Matte effect

The matte effect editing style makes the photo achieve a timeless look- especially for portrait photography. However, it can also be applied to lifestyle or food photography.

image of a women in matte effect

Photo by Ron Lach

Using a matte effect helps in softening the contrast of shadow and light of an image which in return reduces the sharpness and brings out the textures of a photo that the photographer can use to suit the moment.

Clean editing

Clean editing simply means editing the photo to a point where it hardly looks edited.

Portrait of a guy with clean edit

This natural editing style is done with little to no adjustments. Mostly such adjustments include changes in clarity, sharpness, temperature, and color correction.

This technique can be used by any photographer that wants to achieve the most natural look in their photos and not have any dramatic or fancy changes in their photos.


Creating beautiful and timeless black and white photos is an art form. A lot of photographers stick to a black-and-white editing style which doesn’t give them a lot of colors but a lot of greyscales to play with.

black and white image of a girl

Photo by Emma li

As a starting point, photographers can shoot in color and later apply a black-and-white filter or a preset while editing in Lightroom.

After that, photographers can play around with HSL values to alter different colors and shades to achieve striking contrast in their grayscales.

Damaged Film Look

Photographers that liked the vintage photo editing style can try and experiment with the damaged film look technique as well.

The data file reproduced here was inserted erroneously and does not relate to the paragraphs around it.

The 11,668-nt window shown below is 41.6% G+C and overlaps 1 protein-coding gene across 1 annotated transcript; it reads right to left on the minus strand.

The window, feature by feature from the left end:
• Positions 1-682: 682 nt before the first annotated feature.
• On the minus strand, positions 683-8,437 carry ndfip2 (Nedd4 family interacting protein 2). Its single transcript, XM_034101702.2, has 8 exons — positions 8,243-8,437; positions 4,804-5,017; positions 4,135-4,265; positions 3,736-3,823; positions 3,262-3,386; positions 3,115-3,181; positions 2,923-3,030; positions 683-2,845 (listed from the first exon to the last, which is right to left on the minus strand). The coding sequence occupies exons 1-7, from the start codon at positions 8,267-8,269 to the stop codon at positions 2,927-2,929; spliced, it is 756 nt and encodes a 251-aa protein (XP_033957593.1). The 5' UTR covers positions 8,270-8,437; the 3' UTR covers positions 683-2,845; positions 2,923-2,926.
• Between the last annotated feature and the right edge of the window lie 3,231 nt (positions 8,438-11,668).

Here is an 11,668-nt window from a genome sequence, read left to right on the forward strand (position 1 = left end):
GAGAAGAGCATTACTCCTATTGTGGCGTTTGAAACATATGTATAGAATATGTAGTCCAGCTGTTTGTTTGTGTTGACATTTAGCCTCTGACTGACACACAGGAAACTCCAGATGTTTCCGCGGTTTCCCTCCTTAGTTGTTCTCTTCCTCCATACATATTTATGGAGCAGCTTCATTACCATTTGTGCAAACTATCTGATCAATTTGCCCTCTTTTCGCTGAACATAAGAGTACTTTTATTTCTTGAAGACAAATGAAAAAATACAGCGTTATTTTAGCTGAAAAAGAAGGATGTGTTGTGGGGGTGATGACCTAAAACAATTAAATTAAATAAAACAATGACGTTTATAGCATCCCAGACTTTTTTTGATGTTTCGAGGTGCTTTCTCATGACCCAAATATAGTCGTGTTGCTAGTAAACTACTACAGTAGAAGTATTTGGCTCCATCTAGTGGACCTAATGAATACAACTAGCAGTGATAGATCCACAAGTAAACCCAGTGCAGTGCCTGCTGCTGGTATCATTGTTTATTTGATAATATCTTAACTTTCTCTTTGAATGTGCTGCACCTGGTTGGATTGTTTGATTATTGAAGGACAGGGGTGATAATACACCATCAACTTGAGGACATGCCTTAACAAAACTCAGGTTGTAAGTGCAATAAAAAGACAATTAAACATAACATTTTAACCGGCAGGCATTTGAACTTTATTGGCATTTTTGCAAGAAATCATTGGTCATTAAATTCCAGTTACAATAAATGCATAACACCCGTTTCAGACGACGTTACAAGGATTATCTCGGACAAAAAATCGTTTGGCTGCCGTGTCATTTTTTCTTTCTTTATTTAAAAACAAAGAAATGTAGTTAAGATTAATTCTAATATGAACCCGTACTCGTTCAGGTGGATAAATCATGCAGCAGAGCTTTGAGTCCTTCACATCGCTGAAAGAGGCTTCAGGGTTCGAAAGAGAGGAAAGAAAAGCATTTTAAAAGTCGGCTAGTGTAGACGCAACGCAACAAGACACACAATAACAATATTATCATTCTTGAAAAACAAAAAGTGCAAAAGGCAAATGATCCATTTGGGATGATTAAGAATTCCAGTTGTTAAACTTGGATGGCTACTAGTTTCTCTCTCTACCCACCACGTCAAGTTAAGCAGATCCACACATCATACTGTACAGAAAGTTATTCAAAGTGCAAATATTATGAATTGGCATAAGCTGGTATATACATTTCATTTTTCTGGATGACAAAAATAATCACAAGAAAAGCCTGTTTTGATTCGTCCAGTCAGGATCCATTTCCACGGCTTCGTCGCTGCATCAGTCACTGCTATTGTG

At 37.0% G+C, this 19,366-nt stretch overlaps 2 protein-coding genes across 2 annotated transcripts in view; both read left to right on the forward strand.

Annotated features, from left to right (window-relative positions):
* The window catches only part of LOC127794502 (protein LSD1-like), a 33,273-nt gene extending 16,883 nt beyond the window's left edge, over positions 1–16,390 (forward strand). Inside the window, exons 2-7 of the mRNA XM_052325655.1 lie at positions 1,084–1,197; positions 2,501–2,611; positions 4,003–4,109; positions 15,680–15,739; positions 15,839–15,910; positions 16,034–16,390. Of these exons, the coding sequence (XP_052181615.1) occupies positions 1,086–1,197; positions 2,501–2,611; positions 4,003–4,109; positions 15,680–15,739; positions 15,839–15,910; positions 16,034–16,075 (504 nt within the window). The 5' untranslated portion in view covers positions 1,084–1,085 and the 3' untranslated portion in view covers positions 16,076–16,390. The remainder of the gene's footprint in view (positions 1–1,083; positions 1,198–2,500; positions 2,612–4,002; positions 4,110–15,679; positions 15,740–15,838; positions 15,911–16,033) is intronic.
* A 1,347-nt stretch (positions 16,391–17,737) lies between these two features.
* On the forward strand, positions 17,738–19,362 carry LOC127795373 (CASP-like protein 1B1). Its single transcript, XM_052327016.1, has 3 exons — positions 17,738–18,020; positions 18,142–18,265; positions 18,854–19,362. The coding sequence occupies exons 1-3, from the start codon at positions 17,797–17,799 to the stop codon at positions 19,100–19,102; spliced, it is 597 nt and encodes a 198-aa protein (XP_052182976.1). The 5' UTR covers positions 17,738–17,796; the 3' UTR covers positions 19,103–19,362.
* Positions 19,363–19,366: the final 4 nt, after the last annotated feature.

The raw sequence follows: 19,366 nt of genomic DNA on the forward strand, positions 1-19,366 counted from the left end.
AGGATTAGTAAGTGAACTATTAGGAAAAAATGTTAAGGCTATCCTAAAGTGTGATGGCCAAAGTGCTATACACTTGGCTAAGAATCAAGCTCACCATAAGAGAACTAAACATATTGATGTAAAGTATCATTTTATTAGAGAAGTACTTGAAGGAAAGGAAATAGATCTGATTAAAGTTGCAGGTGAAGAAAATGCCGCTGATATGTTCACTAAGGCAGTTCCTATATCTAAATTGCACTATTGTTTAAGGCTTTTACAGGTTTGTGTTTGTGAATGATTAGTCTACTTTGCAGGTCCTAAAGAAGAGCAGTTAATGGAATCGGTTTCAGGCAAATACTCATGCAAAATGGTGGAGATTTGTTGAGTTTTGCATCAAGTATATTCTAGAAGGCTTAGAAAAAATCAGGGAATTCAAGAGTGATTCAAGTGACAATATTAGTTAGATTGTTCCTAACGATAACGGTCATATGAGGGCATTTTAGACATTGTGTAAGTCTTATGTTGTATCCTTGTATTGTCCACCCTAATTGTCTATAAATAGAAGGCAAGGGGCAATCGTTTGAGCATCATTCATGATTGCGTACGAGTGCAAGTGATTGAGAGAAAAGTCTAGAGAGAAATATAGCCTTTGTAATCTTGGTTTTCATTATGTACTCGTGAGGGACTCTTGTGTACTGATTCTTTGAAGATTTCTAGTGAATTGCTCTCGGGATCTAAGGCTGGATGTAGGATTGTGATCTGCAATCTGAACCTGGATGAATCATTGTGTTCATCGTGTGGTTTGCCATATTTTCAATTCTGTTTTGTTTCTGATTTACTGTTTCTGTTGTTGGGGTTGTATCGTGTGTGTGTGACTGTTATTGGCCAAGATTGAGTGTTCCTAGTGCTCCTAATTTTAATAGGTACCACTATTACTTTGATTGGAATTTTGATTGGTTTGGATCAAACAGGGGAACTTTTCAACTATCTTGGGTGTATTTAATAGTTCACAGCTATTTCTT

This involves making the photo like it has been damaged in the same manner as the photos from the 1970s used to get damaged, because of some film issue in the camera or heat damage.

image of a damaged film look photo

Photo by Lisa Fotios on Pexel

To achieve this editing style, add texture to your photo and blend the photo and texture to the point it looks crisped and damaged, but not too much that it affects the subject in the photo.

Cross processed

Cross-processed editing style is perfect for photographers that love experimenting with colors and would not mind having weird and funky-looking colors in their photos. This can create beautiful results when done right by almost any type of photo- be it a portrait, landscape, or street photo.

image of a color processed sky

Photo by Wilddogdingo on Pexels

Cross-processing was originally used by photographers to develop photographic films using chemicals intended for a certain film type. This used to give them weird results in the color. For example, turning the blue sky into pink.

Such results can be easily achieved in lightroom, photoshop, or any other photo editing software by deliberately changing the colors of a photo. Photographers can use a preset or a filter or use a split tone section of the Develop module of Lightroom.


Photographers can pick their favorite editing style out of this list to try and experiment with their photos in Lightroom. Sticking to a style can become boring soon and one can always try and jump to a new one present in the list.

Maybe the new editing style photographer is a combination of more than one editing style present in the list. Nobody really knows unless they try it. The whole idea is to experiment and learn to discover one’s signature editing style.

If you are interested in a black-and-white portrait photography editing style, check out our blog on creating timeless black and white portraits.